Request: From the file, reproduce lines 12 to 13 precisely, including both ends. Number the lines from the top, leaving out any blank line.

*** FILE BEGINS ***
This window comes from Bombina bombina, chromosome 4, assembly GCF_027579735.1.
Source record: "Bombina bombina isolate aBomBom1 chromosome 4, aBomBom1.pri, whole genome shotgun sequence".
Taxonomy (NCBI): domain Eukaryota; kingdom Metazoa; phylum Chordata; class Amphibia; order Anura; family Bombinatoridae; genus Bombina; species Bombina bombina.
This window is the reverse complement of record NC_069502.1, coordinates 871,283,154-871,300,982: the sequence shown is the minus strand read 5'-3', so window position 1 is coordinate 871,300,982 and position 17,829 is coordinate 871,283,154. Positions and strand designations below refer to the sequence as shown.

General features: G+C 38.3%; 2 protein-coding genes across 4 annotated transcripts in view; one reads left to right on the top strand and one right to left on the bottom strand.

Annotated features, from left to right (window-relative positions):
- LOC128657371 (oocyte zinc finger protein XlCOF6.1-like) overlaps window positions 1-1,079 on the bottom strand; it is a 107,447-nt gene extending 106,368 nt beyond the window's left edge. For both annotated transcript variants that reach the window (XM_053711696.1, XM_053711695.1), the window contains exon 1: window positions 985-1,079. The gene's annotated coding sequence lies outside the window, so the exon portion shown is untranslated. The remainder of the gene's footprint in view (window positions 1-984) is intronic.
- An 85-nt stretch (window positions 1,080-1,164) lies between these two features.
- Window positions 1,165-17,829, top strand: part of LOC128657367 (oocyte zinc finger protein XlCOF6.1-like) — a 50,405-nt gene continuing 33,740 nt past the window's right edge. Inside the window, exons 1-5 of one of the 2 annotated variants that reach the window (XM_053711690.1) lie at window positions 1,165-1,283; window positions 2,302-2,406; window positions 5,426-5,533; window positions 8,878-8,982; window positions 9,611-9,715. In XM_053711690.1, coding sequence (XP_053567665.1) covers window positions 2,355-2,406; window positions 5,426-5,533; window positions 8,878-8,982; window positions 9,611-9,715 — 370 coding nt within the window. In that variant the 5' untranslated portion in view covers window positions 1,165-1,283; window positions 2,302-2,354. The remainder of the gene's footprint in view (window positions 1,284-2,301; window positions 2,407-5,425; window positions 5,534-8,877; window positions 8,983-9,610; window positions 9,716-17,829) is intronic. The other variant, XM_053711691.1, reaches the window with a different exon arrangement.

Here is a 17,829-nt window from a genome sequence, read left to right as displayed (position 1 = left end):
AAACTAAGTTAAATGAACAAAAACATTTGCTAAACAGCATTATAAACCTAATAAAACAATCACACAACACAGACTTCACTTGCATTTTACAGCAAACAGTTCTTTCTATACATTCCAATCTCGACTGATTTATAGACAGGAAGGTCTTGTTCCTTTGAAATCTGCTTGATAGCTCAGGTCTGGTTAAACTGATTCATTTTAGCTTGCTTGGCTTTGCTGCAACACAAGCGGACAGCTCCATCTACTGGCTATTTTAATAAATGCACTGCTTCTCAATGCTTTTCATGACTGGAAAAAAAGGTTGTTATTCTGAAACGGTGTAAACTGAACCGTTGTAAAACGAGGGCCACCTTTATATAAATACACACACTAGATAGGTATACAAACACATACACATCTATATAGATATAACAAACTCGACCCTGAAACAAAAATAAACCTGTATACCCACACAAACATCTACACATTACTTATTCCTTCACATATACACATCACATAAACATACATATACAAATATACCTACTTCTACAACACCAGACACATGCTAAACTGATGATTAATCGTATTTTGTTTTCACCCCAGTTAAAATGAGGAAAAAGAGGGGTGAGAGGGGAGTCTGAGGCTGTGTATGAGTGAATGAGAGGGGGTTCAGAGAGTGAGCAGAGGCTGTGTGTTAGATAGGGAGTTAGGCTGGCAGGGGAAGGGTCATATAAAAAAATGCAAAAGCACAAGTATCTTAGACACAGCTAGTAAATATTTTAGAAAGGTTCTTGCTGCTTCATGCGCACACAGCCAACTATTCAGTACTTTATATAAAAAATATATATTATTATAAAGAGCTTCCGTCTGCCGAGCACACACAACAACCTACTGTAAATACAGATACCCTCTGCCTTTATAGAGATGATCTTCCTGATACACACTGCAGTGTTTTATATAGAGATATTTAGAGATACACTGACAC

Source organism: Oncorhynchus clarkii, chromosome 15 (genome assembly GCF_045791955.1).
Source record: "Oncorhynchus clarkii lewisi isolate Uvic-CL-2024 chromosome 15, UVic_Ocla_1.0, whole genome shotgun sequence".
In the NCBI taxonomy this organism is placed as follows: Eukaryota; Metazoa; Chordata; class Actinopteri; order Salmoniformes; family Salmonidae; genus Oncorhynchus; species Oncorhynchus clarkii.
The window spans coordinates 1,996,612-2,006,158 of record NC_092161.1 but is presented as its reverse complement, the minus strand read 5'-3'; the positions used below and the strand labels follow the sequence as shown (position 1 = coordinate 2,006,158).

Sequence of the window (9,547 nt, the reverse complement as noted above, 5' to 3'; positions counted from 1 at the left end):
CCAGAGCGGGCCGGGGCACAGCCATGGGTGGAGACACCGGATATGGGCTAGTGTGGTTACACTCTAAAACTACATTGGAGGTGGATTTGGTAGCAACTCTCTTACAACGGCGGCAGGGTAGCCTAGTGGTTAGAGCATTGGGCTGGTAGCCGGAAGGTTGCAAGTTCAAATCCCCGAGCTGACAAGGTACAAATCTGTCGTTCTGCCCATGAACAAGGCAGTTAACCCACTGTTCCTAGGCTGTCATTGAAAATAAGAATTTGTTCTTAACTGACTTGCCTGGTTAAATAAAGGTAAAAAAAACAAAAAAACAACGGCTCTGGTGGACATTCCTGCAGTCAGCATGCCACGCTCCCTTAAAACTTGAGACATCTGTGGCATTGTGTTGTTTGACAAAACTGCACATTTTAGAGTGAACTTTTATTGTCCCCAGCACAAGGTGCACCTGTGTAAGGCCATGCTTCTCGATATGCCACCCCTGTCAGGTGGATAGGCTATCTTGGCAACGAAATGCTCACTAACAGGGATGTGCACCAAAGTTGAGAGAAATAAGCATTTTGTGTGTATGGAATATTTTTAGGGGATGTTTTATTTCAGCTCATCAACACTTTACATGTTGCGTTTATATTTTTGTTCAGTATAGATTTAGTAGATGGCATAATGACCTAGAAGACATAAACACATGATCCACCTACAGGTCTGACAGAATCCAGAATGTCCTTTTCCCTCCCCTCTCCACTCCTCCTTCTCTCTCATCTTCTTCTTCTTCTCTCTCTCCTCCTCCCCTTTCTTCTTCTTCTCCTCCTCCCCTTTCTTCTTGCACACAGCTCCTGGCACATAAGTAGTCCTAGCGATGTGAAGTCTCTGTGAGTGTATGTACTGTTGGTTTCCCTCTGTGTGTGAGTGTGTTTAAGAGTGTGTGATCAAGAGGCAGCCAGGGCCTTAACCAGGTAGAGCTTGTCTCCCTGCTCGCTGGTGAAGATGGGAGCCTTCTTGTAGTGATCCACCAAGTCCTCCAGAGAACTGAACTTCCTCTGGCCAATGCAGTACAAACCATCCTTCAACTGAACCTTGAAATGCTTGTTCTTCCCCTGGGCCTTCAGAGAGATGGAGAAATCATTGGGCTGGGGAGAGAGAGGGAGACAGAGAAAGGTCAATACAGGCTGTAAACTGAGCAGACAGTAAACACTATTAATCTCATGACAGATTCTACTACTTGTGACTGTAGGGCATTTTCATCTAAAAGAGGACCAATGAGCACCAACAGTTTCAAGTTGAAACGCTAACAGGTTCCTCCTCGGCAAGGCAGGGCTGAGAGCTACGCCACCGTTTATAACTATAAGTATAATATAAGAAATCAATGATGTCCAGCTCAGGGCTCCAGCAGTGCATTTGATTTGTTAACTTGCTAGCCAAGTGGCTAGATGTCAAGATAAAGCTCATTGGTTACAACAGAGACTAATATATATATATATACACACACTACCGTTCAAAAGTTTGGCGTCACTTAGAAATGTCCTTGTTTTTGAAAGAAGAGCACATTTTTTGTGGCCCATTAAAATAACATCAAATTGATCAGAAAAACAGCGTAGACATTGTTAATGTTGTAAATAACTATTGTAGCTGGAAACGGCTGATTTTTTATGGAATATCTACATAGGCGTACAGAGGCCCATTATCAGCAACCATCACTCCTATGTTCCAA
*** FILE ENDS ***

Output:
Source organism: Oncorhynchus clarkii, chromosome 15 (genome assembly GCF_045791955.1).
Source record: "Oncorhynchus clarkii lewisi isolate Uvic-CL-2024 chromosome 15, UVic_Ocla_1.0, whole genome shotgun sequence".